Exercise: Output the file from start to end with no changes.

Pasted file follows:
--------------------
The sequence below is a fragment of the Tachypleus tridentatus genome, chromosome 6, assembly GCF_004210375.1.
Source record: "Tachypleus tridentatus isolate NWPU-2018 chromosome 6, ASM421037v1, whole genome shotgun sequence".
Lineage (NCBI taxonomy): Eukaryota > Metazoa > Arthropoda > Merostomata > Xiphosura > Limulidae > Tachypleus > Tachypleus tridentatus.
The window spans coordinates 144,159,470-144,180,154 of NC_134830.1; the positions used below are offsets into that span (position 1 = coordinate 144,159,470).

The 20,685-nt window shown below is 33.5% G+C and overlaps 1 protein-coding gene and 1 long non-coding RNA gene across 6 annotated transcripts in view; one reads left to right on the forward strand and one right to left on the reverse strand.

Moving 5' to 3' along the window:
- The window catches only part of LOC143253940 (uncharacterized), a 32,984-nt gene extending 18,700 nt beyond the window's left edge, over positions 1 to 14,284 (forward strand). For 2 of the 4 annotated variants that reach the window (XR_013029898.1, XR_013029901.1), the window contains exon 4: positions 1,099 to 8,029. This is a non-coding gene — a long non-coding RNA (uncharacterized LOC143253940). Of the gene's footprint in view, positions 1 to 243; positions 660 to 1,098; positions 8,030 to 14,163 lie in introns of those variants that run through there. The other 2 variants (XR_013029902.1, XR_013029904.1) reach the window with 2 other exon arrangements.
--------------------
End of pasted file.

The sequence below is a fragment of the Tachypleus tridentatus genome, chromosome 6, assembly GCF_004210375.1.
Source record: "Tachypleus tridentatus isolate NWPU-2018 chromosome 6, ASM421037v1, whole genome shotgun sequence".
Lineage (NCBI taxonomy): Eukaryota > Metazoa > Arthropoda > Merostomata > Xiphosura > Limulidae > Tachypleus > Tachypleus tridentatus.
The window spans coordinates 144,159,470-144,180,154 of NC_134830.1; the positions used below are offsets into that span (position 1 = coordinate 144,159,470).

The 20,685-nt window shown below is 33.5% G+C and overlaps 1 protein-coding gene and 1 long non-coding RNA gene across 6 annotated transcripts in view; one reads left to right on the forward strand and one right to left on the reverse strand.

Moving 5' to 3' along the window:
- The window catches only part of LOC143253940 (uncharacterized), a 32,984-nt gene extending 18,700 nt beyond the window's left edge, over positions 1 to 14,284 (forward strand). For 2 of the 4 annotated variants that reach the window (XR_013029898.1, XR_013029901.1), the window contains exon 4: positions 1,099 to 8,029. This is a non-coding gene — a long non-coding RNA (uncharacterized LOC143253940). Of the gene's footprint in view, positions 1 to 243; positions 660 to 1,098; positions 8,030 to 14,163 lie in introns of those variants that run through there. The other 2 variants (XR_013029902.1, XR_013029904.1) reach the window with 2 other exon arrangements.